This week’s posts come from truly gifted professionals of the SLA North Carolina chapter. While each representative has made an effort to keep their topics inline with the central theme of SLA Future Ready 365 blog, you will notice that each post provides a unique perspective and is intended to help a variety of readers that visit the blog. For more information about our members and the North Carolina chapter, be sure to visit ncarolina.sla.org.
by Charlene Johnson, North Carolina Chapter, Leadership & Management Division
Downsizing. Budget cuts. Doing more with less. Libraries are fluent in the language of a sluggish economy. The role and function of libraries are constantly evolving due to limited resources, technology, the needs and expectations of the demographic it serves, not to mention (paraphrasing from my favorite movie, My Cousin Vinny) “the biological clock” of a diverse workforce.
As library leadership restructures place and space, there needs to be an assessment of the faces within libraries for future readiness. Libraries are openly accessible to all people and should reflect the American diaspora. There is no other institution in my opinion, other than a library, where different philosophy of thoughts, cultures, political views, religious beliefs, and Harry Potter converge without the threat of another world war. However, are the faces of the professional staff in alignment to the tenets in which libraries uphold? If there are only two members of color in your organization, one professional staff member and the head of facilities, this is not the making of a diverse staff and should be addressed with the same fervor and excitement in which we tackle the perils of technologies and services for our libraries.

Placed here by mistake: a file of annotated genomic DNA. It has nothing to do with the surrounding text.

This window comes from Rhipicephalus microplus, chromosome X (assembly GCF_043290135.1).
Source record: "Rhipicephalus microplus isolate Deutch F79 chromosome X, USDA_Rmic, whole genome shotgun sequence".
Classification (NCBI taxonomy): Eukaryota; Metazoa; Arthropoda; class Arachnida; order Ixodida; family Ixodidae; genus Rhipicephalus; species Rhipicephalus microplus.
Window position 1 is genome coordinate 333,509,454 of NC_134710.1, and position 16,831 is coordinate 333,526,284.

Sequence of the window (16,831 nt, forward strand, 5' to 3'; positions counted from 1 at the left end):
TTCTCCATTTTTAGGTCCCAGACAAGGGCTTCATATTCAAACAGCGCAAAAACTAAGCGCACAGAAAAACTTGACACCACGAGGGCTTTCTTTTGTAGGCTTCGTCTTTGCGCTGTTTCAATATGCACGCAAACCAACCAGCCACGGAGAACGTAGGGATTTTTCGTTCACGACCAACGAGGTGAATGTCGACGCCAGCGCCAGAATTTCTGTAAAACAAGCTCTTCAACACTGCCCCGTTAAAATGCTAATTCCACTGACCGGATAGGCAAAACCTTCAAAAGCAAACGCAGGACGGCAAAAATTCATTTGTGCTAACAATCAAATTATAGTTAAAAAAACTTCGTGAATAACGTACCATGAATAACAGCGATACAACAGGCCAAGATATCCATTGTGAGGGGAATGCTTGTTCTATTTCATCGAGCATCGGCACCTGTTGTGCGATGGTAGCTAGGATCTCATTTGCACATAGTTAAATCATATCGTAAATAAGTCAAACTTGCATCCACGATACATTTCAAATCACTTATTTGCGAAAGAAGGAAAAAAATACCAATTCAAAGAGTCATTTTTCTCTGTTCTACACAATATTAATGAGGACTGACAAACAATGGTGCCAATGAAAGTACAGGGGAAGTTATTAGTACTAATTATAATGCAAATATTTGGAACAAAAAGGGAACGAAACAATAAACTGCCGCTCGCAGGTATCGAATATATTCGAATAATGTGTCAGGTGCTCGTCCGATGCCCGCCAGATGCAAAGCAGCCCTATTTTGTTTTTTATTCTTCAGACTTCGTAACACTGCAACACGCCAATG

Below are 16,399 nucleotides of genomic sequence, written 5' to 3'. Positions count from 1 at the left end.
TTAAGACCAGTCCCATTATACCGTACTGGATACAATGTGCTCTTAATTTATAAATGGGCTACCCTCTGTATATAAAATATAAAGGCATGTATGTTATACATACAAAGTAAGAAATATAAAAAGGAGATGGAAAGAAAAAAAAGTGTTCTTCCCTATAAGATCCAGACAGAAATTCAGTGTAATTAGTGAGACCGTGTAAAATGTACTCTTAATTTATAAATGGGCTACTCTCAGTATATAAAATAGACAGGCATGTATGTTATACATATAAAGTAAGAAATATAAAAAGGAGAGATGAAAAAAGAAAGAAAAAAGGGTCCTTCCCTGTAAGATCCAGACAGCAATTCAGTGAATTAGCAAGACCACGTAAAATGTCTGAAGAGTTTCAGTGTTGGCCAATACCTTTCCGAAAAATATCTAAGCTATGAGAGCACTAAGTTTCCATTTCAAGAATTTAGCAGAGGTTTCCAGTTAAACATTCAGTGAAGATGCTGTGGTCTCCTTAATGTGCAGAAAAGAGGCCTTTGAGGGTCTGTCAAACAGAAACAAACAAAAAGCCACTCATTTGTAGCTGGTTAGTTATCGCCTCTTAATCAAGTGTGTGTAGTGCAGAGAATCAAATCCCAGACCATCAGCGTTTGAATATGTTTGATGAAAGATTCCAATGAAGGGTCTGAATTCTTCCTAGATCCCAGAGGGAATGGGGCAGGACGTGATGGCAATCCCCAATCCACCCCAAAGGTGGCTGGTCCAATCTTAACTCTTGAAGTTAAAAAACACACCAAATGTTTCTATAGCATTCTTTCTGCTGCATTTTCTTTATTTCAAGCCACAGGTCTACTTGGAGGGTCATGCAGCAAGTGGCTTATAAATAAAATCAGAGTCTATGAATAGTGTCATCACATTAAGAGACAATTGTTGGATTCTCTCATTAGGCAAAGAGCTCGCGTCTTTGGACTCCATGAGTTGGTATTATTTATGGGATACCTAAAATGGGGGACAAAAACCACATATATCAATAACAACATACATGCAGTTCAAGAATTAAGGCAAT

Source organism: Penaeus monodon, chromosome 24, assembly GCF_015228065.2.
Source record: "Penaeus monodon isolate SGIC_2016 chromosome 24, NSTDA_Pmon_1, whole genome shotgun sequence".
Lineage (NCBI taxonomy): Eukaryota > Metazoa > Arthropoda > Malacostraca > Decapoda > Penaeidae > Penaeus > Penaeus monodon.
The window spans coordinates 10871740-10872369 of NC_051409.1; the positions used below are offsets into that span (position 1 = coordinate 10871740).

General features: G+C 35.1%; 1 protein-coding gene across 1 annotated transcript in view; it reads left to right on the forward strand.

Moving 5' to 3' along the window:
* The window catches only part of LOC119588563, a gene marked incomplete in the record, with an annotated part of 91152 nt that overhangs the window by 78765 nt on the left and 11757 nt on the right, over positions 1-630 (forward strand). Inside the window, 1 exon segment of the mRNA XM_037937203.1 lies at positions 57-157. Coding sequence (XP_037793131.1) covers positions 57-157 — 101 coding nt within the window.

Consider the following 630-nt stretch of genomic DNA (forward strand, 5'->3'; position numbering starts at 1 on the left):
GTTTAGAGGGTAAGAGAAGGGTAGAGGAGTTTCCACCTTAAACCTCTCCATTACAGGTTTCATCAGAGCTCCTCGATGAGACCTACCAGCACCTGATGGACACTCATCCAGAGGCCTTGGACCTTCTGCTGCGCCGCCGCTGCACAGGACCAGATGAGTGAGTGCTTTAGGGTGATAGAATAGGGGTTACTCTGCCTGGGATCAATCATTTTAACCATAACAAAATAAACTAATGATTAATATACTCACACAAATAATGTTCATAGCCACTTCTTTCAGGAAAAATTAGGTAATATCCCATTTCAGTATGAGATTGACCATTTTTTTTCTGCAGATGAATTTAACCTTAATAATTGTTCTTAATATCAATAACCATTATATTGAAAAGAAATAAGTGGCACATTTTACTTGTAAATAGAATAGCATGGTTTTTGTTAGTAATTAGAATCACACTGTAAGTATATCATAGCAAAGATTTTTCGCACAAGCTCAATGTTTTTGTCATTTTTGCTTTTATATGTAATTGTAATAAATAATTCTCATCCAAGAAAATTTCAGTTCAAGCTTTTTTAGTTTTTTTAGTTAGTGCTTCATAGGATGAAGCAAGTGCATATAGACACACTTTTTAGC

A factor that hiring committees consider when selecting a potential candidate is the individuals’ ability to fit in the culture of the organization. Instead of making a determination on whether a candidate will fit in the culture of their organization, leadership needs to assess how the culture within the library embrace differences and are willing to challenge the status quo. Only then will libraries embody change and tolerance within the community it serves, as well as, amongst its staff. This is real diversity in action that can effectively help the future growth of intelligence in the library profession.
Charlene Johnson is graduate student at North Carolina Central University’s School of Library and Information Sciences in Durham, NC. She is a 2011 Association of Research Libraries Career Enhancement Program Fellow (completing an eight week summer internship at the University of Washington, Seattle) and currently serves as the NCCU Special Library Association student group president. Charlene earned a bachelor’s degree from Meredith College and will receive her master’s from North Carolina Central University in December 2011 with an emphasis in special and digital libraries. She can be reached at email@example.com.